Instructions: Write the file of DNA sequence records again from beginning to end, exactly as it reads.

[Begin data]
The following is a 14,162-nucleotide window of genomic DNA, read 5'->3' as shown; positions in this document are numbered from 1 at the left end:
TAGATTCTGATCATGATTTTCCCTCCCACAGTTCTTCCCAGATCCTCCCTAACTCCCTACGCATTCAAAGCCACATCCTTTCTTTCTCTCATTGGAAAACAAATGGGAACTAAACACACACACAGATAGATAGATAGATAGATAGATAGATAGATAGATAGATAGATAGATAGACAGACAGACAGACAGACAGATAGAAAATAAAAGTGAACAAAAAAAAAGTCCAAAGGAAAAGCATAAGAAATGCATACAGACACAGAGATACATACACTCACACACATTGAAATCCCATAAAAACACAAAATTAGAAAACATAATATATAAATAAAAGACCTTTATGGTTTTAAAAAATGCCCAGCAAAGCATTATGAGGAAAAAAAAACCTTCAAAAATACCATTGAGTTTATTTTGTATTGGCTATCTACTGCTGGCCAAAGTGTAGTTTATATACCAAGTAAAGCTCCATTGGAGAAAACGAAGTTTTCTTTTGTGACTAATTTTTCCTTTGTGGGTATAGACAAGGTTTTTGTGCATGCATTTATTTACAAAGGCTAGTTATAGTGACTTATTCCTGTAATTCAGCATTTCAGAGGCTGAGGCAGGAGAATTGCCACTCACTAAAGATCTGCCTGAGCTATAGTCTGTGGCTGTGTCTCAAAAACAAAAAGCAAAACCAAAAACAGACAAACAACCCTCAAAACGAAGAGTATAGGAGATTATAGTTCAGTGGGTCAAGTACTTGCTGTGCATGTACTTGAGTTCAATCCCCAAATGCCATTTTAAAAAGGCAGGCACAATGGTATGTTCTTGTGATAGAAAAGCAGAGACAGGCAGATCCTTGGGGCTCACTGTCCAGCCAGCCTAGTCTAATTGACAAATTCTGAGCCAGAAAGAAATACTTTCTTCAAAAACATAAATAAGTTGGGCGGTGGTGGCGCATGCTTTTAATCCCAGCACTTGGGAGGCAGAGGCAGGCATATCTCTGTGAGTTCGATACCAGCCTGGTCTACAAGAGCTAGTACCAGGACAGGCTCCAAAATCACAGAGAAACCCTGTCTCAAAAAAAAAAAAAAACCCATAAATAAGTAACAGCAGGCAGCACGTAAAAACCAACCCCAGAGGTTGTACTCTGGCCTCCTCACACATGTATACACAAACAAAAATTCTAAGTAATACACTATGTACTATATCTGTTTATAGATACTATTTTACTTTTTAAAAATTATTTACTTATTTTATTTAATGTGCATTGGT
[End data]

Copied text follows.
The following is a 14,162-nucleotide window of genomic DNA, read 5'->3' as shown; positions in this document are numbered from 1 at the left end:
TAGATTCTGATCATGATTTTCCCTCCCACAGTTCTTCCCAGATCCTCCCTAACTCCCTACGCATTCAAAGCCACATCCTTTCTTTCTCTCATTGGAAAACAAATGGGAACTAAACACACACACAGATAGATAGATAGATAGATAGATAGATAGATAGATAGATAGATAGATAGACAGACAGACAGACAGACAGATAGAAAATAAAAGTGAACAAAAAAAAAGTCCAAAGGAAAAGCATAAGAAATGCATACAGACACAGAGATACATACACTCACACACATTGAAATCCCATAAAAACACAAAATTAGAAAACATAATATATAAATAAAAGACCTTTATGGTTTTAAAAAATGCCCAGCAAAGCATTATGAGGAAAAAAAAACCTTCAAAAATACCATTGAGTTTATTTTGTATTGGCTATCTACTGCTGGCCAAAGTGTAGTTTATATACCAAGTAAAGCTCCATTGGAGAAAACGAAGTTTTCTTTTGTGACTAATTTTTCCTTTGTGGGTATAGACAAGGTTTTTGTGCATGCATTTATTTACAAAGGCTAGTTATAGTGACTTATTCCTGTAATTCAGCATTTCAGAGGCTGAGGCAGGAGAATTGCCACTCACTAAAGATCTGCCTGAGCTATAGTCTGTGGCTGTGTCTCAAAAACAAAAAGCAAAACCAAAAACAGACAAACAACCCTCAAAACGAAGAGTATAGGAGATTATAGTTCAGTGGGTCAAGTACTTGCTGTGCATGTACTTGAGTTCAATCCCCAAATGCCATTTTAAAAAGGCAGGCACAATGGTATGTTCTTGTGATAGAAAAGCAGAGACAGGCAGATCCTTGGGGCTCACTGTCCAGCCAGCCTAGTCTAATTGACAAATTCTGAGCCAGAAAGAAATACTTTCTTCAAAAACATAAATAAGTTGGGCGGTGGTGGCGCATGCTTTTAATCCCAGCACTTGGGAGGCAGAGGCAGGCATATCTCTGTGAGTTCGATACCAGCCTGGTCTACAAGAGCTAGTACCAGGACAGGCTCCAAAATCACAGAGAAACCCTGTCTCAAAAAAAAAAAAAAACCCATAAATAAGTAACAGCAGGCAGCACGTAAAAACCAACCCCAGAGGTTGTACTCTGGCCTCCTCACACATGTATACACAAACAAAAATTCTAAGTAATACACTATGTACTATATCTGTTTATAGATACTATTTTACTTTTTAAAAATTATTTACTTATTTTATTTAATGTGCATTGGT